Humble, historic and a government with a Hayden-esque hue

10 November 2023

Fifth Hayden oration, Ipswich, Queensland

Fifth Hayden oration, Ipswich, Queensland

Humble, historic and a government with a Hayden-esque hue

I can’t thank you enough Jen for that welcome, and for this special, now solemn opportunity to pay tribute to Bill Hayden.

This Hayden Oration has become such an important night for the True Believers of Ipswich and beyond –

A night where we remember Bill by paying tribute to him, sharing stories and memories of him –

And drawing together the threads of his example, his inspiration, his legacy.

I embraced this opportunity before we lost him, but the timing now has become more poignant and purposeful since we gathered last week at Saint Mary’s, to lay him to rest here.

Bill was the selfless servant of the people and our Party.

He was humble and grounded, respected, renowned and remembered.

He was a wonderful Queenslander and a fine Australian.

But listening to the praise from the altar last week, and in the beautiful tributes written and spoken before then and since –

I think perhaps the biggest compliment of all is that he didn’t seem to ever forget where he came from.

This is the highest praise.

As Bill’s friend Dennis Atkins wrote in his characteristically thoughtful way, Bill was too self‑effacing to put himself forward as a role model but he was one, and remains so after his death.

As Wayne Swan expressed the day after Bill died, again getting right to the core of Bill’s character and calibre – he showed politics can be an honourable profession.

What a life he lived.

What a legacy he left.

What a loss for Dallas and their family, for our movement and our country.

Georgina put it so beautifully at the funeral; he was a wonderful father, full of love.

We are so grateful they shared him with us.

To borrow from Paul’s Keating eulogy, Bill amassed a big life.

Not only its length, 34 years of service, or its impact which was substantial, but in the way he accomplished what he did.

As Sister Angela Mary Doyle explained, Bill sought purpose not publicity; it was the necessity and the need that motivated him, he put heart and feeling in everything he did.

The notes he left for the funeral providing a powerful example.

One of his final wishes being that when we offer each other the sign of peace in the Catholic mass, we be sure to shake hands and not just exchange little nods.

When I was a kid growing up in the church that Bill left and then re‑joined, this was my favourite part of mass.

It signified we were getting nearer to the end of the service!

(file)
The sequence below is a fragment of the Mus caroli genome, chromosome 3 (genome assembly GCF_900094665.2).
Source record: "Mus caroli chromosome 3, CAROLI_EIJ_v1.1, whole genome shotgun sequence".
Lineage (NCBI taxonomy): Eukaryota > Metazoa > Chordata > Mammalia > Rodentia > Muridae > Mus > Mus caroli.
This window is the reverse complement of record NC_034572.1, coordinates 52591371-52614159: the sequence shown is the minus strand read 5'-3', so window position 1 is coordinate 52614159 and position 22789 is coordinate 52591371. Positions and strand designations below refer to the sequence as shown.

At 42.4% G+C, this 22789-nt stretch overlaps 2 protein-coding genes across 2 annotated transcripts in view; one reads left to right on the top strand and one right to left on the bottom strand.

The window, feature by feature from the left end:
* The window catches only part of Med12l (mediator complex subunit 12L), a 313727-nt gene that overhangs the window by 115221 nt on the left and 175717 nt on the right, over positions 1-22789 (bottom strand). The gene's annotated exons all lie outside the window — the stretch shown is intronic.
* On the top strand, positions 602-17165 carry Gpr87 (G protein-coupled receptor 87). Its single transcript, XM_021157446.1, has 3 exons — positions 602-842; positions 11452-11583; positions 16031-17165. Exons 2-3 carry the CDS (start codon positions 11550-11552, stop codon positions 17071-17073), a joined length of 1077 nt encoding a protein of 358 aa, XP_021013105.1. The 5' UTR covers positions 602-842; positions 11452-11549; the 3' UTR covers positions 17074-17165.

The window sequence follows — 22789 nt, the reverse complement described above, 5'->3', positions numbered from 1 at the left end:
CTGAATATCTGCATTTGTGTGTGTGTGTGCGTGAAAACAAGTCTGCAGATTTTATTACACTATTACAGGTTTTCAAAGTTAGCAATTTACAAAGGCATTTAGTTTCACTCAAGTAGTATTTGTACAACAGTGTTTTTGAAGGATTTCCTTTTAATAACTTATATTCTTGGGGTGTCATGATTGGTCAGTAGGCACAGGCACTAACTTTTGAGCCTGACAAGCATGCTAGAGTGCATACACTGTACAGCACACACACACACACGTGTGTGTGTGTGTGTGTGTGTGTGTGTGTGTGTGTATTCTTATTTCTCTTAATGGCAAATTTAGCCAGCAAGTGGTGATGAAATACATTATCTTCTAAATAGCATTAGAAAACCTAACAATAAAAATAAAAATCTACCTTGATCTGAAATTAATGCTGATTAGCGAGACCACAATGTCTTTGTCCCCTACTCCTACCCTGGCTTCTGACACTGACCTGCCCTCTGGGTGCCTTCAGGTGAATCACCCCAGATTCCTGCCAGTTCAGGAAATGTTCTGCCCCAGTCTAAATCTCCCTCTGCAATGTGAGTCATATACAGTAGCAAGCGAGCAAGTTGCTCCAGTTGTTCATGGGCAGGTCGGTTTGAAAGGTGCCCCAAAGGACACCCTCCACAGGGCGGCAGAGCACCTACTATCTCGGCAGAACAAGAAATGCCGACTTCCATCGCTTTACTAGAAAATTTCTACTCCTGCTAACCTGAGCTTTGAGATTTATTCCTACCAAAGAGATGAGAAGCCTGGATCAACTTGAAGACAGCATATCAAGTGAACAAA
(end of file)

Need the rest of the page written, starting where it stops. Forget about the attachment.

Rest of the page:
But I loved the handshakes, the new people, the smiles and warmth, I loved getting through as many peace‑be‑with‑yous as I could, as far as I could from my perch.

At St Peters, St Eddie’s, St Paul’s, St Max’s, St Bernardines – I love it still – and at St Mary’s it was a wonderful insistence.

It spoke to Bill’s warmth and to his belief in community – reaching out and connecting us even after he’s gone.

This Oration affords us a similar opportunity.

I pay tribute to Jen Howard for hosting us this evening and for establishing the wonderful tradition of this oration.

Because of your foresight Jen, your vision, Bill was witness to four beautiful orations from four incredible speakers.

Paul Keating, Neal Blewett, Susan Ryan, and David Hamill.

Thank you for including me in their company, and yours, and asking me to deliver the fifth.

I also want to acknowledge and salute Shayne Neumann –

Born and bred here in Ipswich like Jen, and like Bill he embodies this city and its surrounds –

And like the Speaker, Milton Dick, a terrific local MP, Queenslander, and friend – great to see you mate.

I think us Queenslanders feel the loss of Bill most profoundly.

We feel it tonight on the traditional lands of the Jagera, Yuggera and Ugarapul people –

And together, we pay our respects to their elders, customs and traditions.

The word ‘yakka’, from ‘hard yakka’, comes from the local Yuggera word ‘yaga’, meaning strenuous work.

How fitting that this ancient language can draw a line between this land and a tireless life.

Bill Hayden and Ipswich informed, developed and inspired each other for over 60 years.

One example I love:

Dr Donald Cameron, the man Bill defeated for the seat of Oxley in 1961, was the doctor who delivered Dallas, in 1935.

Cameron was there at the beginning of Dallas’ life –

And Bill ended his political one.

I’m told there were no hard feelings!

Bill grew up in a rented weatherboard cottage on stilts –

With a corrugated iron roof, outdoor bathroom, with chooks in a small backyard in Mabel Street, Highgate Hill.

He walked to St Ita’s Convent without shoes, it was a small parish school that looked across the Brisbane River.